This echoes what I said on 11.12, to wit: “I really couldn’t understand how a movie about a boxer could possibly add something to the table that I hadn’t seen before in 20 or 30 other boxing movies, but The Fighter‘s focus on family feuds and crack addiction and delusion and the necessity of facing brutal truths and looking people you love in the eye and telling them they’re history unless they clean up their act…this is what real families do, and why this movie feels like it’s doing it plain and straight every step of the way.”
Back to O’Hehir: “Several other movies this year have tried to tackle working-class American reality (at least in its Caucasian, New England form), including Ben Affleck‘s self-indulgent thriller The Town and the tedious Hilary Swank vehicle Conviction. Russell’s jazzy, ruthless, affectionate and funny film outshines them all, and is a terrific date movie to boot: It’s a boxing flick with bone-jarring action scenes for the guys, and a family-and-relationship comedy for the gals!
“I’m just glad to get Russell back, because he makes movies with tremendous soul, as much of a cliche as that may be. Marvelously shot and edited, The Fighter has high style but is never showy, blends history and fiction in fascinating fashion, and includes several of the year’s best performances. Oscar voters may well end up weighing The Fighter against Black Swan, made by Russell’s friend and producer Darren Aronofsky — a similar fable, told in vastly different fashion — but no matter who wins, nobody loses. Taken together, these movies demonstrate that there’s still passion in American cinema.”
Writing in a deliberately cliched fashion, Scott says The Fighter “is quick on its feet and packs a mighty punch. With solid bodywork, clever feints and tremendous heart, it scores at least a TKO, by which I mean both that it falls just short of overpowering greatness — I can’t quite exclaim ‘It’s a knockout!’ — and that the most impressive thing about it is technique.
“This is yet another tale of an underdog battling long odds and stubborn adversity in search of a shot at the big time. It is also a love story, a family melodrama and the chronicle of a close and complicated fraternal relationship. The love of a good woman (the unaffectedly lovable Amy Adams), the rivalry and camaraderie between brothers, the battered face, bruised knuckles and wounded pride — The Fighter has it all.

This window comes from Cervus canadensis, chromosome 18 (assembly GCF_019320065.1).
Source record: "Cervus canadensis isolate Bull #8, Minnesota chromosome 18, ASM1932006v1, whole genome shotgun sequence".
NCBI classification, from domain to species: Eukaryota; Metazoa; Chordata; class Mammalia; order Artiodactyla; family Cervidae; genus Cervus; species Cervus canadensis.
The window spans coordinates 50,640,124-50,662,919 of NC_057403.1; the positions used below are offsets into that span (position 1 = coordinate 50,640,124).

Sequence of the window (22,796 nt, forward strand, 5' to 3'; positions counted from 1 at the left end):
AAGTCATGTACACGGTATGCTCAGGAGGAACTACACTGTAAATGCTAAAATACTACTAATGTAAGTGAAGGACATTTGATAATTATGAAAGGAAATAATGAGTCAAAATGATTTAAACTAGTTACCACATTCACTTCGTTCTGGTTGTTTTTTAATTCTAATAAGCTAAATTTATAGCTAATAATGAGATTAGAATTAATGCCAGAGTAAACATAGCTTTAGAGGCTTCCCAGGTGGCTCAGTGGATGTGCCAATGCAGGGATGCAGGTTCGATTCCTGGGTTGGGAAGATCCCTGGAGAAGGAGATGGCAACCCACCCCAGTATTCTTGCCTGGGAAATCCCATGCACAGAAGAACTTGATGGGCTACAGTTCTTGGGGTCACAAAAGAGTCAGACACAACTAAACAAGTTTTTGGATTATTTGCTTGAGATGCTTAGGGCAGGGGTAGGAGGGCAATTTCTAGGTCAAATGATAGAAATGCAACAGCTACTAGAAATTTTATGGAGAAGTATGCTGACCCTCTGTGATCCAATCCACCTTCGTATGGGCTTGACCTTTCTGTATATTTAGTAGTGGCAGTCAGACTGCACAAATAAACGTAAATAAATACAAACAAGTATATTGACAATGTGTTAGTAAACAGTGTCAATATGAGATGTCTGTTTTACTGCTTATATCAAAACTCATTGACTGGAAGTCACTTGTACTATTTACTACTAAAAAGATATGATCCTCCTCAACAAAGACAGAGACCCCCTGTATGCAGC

“But the inevitable comparisons arise only in retrospect, when it settles down into the company of Rocky and Raging Bull and other very good (and Best Picture-nominated) boxing pictures. Mr. Russell, a restlessly — sometimes recklessly — inventive filmmaker, does not try to subvert the genre, but rather, as Clint Eastwood did in Million Dollar Baby, to refresh it, to find new insights and angles of vision within the parameters of the tried and true.
“Mr. Wahlberg, for his part, leans back against the ropes and watches, underplaying so gracefully and with so little vanity that you almost forget that the movie is supposed to be about Micky. Everyone else seems to do a lot more fighting than the ostensible title character. But the brilliance of Mr. Wahlberg’s quiet performance is that it so effectively mirrors the deep logic of the story, which is finally about the paradox of a man in a violent profession who is fundamentally passive and who must learn how to find some distance from the people who love and need him the most without abandoning them or betraying himself.
Another sample quote from my 11.12 review: “The simple fact is that The Fighter is alive, really alive. It’s a rugged little blue-collar thing that (I know this sounds like a cliche) pulses with grit and real feeling and emotional immediacy. It’s loose and crafty with a hurried, shot-on-the-fly quality. Which makes it feel appropriately ‘small’ and local-feeling. To watch it is to be in it.